What Cybercriminals do with your Credentials & How you can Protect yourself
Cybersecurity is not just a technical problem anymore. For anyone who deals with technology, this is a challenge. Job and personal life security are no longer separate since you are bound to use the same data at work and home. The advent of social networks, coupled with IoT enabled devices, makes cybersecurity a headache for people.
Demographics is not a significant worry for cybercriminals. They are bound to prey irrespective of the identity of the victim. You can attack a ten-year-old child who plays video games at home or an employee who reads emails. This means everyone exposed to the internet is vulnerable to credential theft unless they implemented precautionary measures.
Internet is vulnerable to information.
Today, the boundary between work and time is fading. This line is less evident than ever, with millions of people working from home and at least 70 percent of American schools transitioning towards online learning. Such a cyber environment is a breeding ground for cybercriminals.
If there is a hack, the lists of compromised accounts are also available for free or for a charge in certain less trustworthy parts of the Internet, such as the dark web. When criminals have the details, they can use it for a credential assault. Using the automated script or ready-made program that they have purchased from the shelf, criminals employ a bot army of compromised computers under their control to automatically log into all accounts for which the credentials are available. Such a threat is more significant than what it seems from outside. There is hardly any chance for you to undo the damage. Therefore, the need of an hour is the next generation of cybersecurity experts.
Remember, no matter how many online security tips you consume, compromised critical data will expose all your key information. The cybercriminals will get everything they find useful, such as gift cards, credit card numbers, and other private details, which they can also use for other bad activities (spamming, identity theft … you name it!).
Successful credential thefts result in multiple victims: Some individual users have been robbed of their data and pay the loss price. On the other end, such cyberattacks also affect companies or websites that must deal with sudden mass login attempts. The number of attempted logins may be significantly higher during credential stuffing to overcome the number of legitimate attempts by true customers.
Start using a unique password for every account.
The first step you should take to protect your accounts is essential: do not reuse your passwords. If your passwords are unique and one account details are leaked, hackers will not use your other credentials. Most users do not bother creating a new password because they are all too many to be remembered. Am average user having 23 personal password-protected accounts, quite overwhelming!
In case you are still struggling to handle too many accounts or hire leading security to exert for your business and account management. Doing so will ensure that you have a unique and random password saved for your credentials. Since you can use a single master password to access password management software, this is all you need to remember to open the database credentials store. On the other hand, a security expert can manage all your passwords and update them on a time-to-time basis.
Make sure you have not been hacked before.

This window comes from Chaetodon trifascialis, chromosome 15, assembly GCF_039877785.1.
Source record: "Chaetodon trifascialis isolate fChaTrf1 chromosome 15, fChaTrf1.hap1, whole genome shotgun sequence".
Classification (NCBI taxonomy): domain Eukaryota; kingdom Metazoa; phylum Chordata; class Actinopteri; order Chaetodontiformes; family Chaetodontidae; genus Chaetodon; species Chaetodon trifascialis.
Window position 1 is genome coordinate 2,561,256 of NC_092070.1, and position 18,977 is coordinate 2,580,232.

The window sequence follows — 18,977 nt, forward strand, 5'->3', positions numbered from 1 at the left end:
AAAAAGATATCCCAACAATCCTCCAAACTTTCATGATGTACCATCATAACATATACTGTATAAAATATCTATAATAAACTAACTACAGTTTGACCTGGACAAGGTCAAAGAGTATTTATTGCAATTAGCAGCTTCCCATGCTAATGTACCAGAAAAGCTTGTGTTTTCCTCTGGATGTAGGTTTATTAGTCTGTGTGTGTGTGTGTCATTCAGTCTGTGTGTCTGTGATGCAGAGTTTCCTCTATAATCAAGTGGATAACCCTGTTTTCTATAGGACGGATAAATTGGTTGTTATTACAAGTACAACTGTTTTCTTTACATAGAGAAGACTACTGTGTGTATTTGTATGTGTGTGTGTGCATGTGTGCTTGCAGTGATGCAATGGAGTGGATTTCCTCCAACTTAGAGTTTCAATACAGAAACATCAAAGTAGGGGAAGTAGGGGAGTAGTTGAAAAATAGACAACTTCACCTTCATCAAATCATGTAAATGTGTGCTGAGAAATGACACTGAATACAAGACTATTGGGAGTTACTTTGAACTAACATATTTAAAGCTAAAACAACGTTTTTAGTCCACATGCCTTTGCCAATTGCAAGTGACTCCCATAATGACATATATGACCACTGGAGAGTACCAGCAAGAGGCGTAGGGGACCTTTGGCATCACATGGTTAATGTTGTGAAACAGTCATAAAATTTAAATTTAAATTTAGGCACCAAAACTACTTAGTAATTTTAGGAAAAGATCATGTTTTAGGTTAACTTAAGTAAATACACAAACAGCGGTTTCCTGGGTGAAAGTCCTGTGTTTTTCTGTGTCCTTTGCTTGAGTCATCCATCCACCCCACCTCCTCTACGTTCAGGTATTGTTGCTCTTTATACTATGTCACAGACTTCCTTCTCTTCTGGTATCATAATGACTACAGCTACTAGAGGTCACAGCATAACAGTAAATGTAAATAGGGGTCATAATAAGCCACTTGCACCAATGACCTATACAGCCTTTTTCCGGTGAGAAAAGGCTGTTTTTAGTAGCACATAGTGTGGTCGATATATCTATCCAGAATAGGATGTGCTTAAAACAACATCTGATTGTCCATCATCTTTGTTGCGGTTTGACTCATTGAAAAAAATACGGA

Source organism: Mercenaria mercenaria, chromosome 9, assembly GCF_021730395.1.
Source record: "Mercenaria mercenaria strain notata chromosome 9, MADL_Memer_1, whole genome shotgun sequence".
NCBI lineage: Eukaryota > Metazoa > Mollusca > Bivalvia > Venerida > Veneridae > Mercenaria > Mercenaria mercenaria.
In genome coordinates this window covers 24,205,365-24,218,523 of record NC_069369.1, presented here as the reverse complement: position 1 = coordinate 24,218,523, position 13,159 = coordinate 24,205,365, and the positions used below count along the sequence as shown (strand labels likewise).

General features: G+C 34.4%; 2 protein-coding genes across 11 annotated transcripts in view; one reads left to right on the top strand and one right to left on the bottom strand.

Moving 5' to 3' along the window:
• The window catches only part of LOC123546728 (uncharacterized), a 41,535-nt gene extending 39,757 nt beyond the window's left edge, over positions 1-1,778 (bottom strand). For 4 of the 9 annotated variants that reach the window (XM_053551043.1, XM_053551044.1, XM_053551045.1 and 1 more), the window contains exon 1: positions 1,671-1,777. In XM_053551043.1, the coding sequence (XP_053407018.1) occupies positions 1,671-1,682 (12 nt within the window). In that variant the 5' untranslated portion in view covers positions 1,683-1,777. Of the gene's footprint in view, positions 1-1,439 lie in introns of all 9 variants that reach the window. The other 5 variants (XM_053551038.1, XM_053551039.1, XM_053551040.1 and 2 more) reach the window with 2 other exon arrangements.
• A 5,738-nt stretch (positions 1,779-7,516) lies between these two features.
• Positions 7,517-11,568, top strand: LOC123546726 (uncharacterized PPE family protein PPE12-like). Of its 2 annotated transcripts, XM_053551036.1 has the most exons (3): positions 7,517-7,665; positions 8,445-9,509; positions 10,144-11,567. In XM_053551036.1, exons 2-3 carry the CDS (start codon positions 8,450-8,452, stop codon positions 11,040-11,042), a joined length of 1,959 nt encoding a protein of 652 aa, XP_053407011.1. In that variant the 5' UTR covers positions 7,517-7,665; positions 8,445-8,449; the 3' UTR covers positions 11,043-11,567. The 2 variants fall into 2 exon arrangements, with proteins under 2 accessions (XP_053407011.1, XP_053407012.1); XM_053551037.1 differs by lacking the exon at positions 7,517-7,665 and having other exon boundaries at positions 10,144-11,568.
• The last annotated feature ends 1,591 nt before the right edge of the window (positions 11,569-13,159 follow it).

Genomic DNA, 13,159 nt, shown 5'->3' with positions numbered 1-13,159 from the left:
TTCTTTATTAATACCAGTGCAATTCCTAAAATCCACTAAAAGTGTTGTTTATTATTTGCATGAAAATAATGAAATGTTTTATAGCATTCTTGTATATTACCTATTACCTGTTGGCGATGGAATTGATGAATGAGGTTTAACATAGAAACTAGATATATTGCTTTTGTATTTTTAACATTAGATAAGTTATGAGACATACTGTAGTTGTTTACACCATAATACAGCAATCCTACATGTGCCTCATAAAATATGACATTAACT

Have you checked the site haveibeenpwned.com to check whether your email address has been compromised in the event of a data infringement! It is a fantastic resource that keeps records of data breaches worldwide updated continuously, and that will tell you if your accounts have been compromised.
When you register on the web, you will receive an email to update the correct passwords to protect yourself as soon as you become a cyber-assault victim. Making sure of this is the first step to begin a safe journey. In case your credentials are exposed, make sure you change the password regularly and reduce the dependency on that email ID.
Enable Multi-Factor Authentication.
Take the chance to secure your account via MFA if a program or a website enables you to confirm your account. You need at least one other point of contact, such as the code sent to your phone, if you want to connect to your account and not just rely on your username and password. This is not possible for an attacker to access your account even with your user information and password compromised because they do not have your other credentials.
Delete your old accounts.
The more accounts you are opening, the more vulnerable you get to cyberattack. This is especially true if you are not too mindful about what sort of password you create and how well you can manage it.
Although all the accounts you have opened over the years can be challenging to remember, there are some resources to support you. Perhaps the most useful is a website called Deseat.me.
You will be given a list of all of your accounts if you register with your Google credentials so that you can choose to uninstall those that are active or obsolete with just a couple of clicks.
Remember, there is no on-step-secure-all way to address your cybersecurity woes. The ideal approach is to leverage the combination of all the steps mentioned above that can help you defend against a credential reinforcement attack, or at least to minimize the damage if you are unlucky.
Cybercriminals are always searching for new ways of breaking your protection and are getting more creative and sneakier. If you are anxious to have passwords or other cybersecurity risks, reach out to IT security experts who aids in preventing hackers from attacking your personal information.